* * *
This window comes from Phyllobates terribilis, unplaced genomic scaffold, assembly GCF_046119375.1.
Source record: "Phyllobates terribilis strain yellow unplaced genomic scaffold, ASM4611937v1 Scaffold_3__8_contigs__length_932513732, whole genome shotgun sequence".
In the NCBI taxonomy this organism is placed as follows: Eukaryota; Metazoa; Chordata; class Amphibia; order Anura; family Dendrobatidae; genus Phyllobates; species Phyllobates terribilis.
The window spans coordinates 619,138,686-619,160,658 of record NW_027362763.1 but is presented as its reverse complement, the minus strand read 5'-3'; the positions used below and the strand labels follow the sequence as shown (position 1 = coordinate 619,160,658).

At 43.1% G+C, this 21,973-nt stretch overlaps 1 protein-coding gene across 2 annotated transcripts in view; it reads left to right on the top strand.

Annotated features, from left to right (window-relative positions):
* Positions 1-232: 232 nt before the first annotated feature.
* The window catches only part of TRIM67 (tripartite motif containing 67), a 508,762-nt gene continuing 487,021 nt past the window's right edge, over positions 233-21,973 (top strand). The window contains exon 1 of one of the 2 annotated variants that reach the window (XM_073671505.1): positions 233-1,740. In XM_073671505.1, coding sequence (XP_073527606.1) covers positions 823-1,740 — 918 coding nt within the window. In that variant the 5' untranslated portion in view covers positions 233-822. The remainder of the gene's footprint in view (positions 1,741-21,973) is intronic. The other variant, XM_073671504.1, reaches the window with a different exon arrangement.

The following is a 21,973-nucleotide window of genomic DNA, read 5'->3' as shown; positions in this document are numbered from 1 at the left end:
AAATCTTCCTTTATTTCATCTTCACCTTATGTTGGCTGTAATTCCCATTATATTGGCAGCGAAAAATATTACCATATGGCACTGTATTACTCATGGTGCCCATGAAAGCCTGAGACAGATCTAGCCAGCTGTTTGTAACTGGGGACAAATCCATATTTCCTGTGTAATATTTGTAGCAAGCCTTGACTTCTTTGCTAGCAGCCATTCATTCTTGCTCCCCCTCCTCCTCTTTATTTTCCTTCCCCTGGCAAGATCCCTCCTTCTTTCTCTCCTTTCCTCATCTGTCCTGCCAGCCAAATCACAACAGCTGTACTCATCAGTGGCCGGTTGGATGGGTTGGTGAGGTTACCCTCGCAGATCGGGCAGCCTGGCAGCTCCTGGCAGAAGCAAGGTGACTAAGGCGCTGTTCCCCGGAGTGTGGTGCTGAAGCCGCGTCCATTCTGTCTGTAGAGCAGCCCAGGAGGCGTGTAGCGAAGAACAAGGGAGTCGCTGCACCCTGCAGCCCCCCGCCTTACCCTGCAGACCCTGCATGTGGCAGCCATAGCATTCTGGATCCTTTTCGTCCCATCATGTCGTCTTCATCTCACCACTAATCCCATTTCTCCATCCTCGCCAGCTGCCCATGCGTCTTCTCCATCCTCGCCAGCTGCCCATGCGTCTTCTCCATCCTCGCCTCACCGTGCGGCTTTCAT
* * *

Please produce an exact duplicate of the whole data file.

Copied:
This window comes from Phyllobates terribilis, unplaced genomic scaffold, assembly GCF_046119375.1.
Source record: "Phyllobates terribilis strain yellow unplaced genomic scaffold, ASM4611937v1 Scaffold_3__8_contigs__length_932513732, whole genome shotgun sequence".
In the NCBI taxonomy this organism is placed as follows: Eukaryota; Metazoa; Chordata; class Amphibia; order Anura; family Dendrobatidae; genus Phyllobates; species Phyllobates terribilis.
The window spans coordinates 619,138,686-619,160,658 of record NW_027362763.1 but is presented as its reverse complement, the minus strand read 5'-3'; the positions used below and the strand labels follow the sequence as shown (position 1 = coordinate 619,160,658).

At 43.1% G+C, this 21,973-nt stretch overlaps 1 protein-coding gene across 2 annotated transcripts in view; it reads left to right on the top strand.

Annotated features, from left to right (window-relative positions):
* Positions 1-232: 232 nt before the first annotated feature.
* The window catches only part of TRIM67 (tripartite motif containing 67), a 508,762-nt gene continuing 487,021 nt past the window's right edge, over positions 233-21,973 (top strand). The window contains exon 1 of one of the 2 annotated variants that reach the window (XM_073671505.1): positions 233-1,740. In XM_073671505.1, coding sequence (XP_073527606.1) covers positions 823-1,740 — 918 coding nt within the window. In that variant the 5' untranslated portion in view covers positions 233-822. The remainder of the gene's footprint in view (positions 1,741-21,973) is intronic. The other variant, XM_073671504.1, reaches the window with a different exon arrangement.

The following is a 21,973-nucleotide window of genomic DNA, read 5'->3' as shown; positions in this document are numbered from 1 at the left end:
AAATCTTCCTTTATTTCATCTTCACCTTATGTTGGCTGTAATTCCCATTATATTGGCAGCGAAAAATATTACCATATGGCACTGTATTACTCATGGTGCCCATGAAAGCCTGAGACAGATCTAGCCAGCTGTTTGTAACTGGGGACAAATCCATATTTCCTGTGTAATATTTGTAGCAAGCCTTGACTTCTTTGCTAGCAGCCATTCATTCTTGCTCCCCCTCCTCCTCTTTATTTTCCTTCCCCTGGCAAGATCCCTCCTTCTTTCTCTCCTTTCCTCATCTGTCCTGCCAGCCAAATCACAACAGCTGTACTCATCAGTGGCCGGTTGGATGGGTTGGTGAGGTTACCCTCGCAGATCGGGCAGCCTGGCAGCTCCTGGCAGAAGCAAGGTGACTAAGGCGCTGTTCCCCGGAGTGTGGTGCTGAAGCCGCGTCCATTCTGTCTGTAGAGCAGCCCAGGAGGCGTGTAGCGAAGAACAAGGGAGTCGCTGCACCCTGCAGCCCCCCGCCTTACCCTGCAGACCCTGCATGTGGCAGCCATAGCATTCTGGATCCTTTTCGTCCCATCATGTCGTCTTCATCTCACCACTAATCCCATTTCTCCATCCTCGCCAGCTGCCCATGCGTCTTCTCCATCCTCGCCAGCTGCCCATGCGTCTTCTCCATCCTCGCCTCACCGTGCGGCTTTCAT